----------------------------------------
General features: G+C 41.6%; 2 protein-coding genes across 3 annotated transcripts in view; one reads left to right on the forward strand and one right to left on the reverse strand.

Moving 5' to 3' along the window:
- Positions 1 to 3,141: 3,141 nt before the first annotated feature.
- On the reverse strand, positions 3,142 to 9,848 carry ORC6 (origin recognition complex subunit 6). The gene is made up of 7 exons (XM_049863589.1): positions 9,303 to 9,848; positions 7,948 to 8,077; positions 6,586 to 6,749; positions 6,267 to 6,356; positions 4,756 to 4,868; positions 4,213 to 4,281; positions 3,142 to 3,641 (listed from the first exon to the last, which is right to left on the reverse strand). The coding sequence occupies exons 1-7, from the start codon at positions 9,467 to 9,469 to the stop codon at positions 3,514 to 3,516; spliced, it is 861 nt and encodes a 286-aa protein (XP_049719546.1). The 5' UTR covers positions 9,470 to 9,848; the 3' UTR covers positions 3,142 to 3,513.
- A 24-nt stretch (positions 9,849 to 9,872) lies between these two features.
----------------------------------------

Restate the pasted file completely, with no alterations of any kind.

General features: G+C 41.6%; 2 protein-coding genes across 3 annotated transcripts in view; one reads left to right on the forward strand and one right to left on the reverse strand.

Moving 5' to 3' along the window:
- Positions 1 to 3,141: 3,141 nt before the first annotated feature.
- On the reverse strand, positions 3,142 to 9,848 carry ORC6 (origin recognition complex subunit 6). The gene is made up of 7 exons (XM_049863589.1): positions 9,303 to 9,848; positions 7,948 to 8,077; positions 6,586 to 6,749; positions 6,267 to 6,356; positions 4,756 to 4,868; positions 4,213 to 4,281; positions 3,142 to 3,641 (listed from the first exon to the last, which is right to left on the reverse strand). The coding sequence occupies exons 1-7, from the start codon at positions 9,467 to 9,469 to the stop codon at positions 3,514 to 3,516; spliced, it is 861 nt and encodes a 286-aa protein (XP_049719546.1). The 5' UTR covers positions 9,470 to 9,848; the 3' UTR covers positions 3,142 to 3,513.
- A 24-nt stretch (positions 9,849 to 9,872) lies between these two features.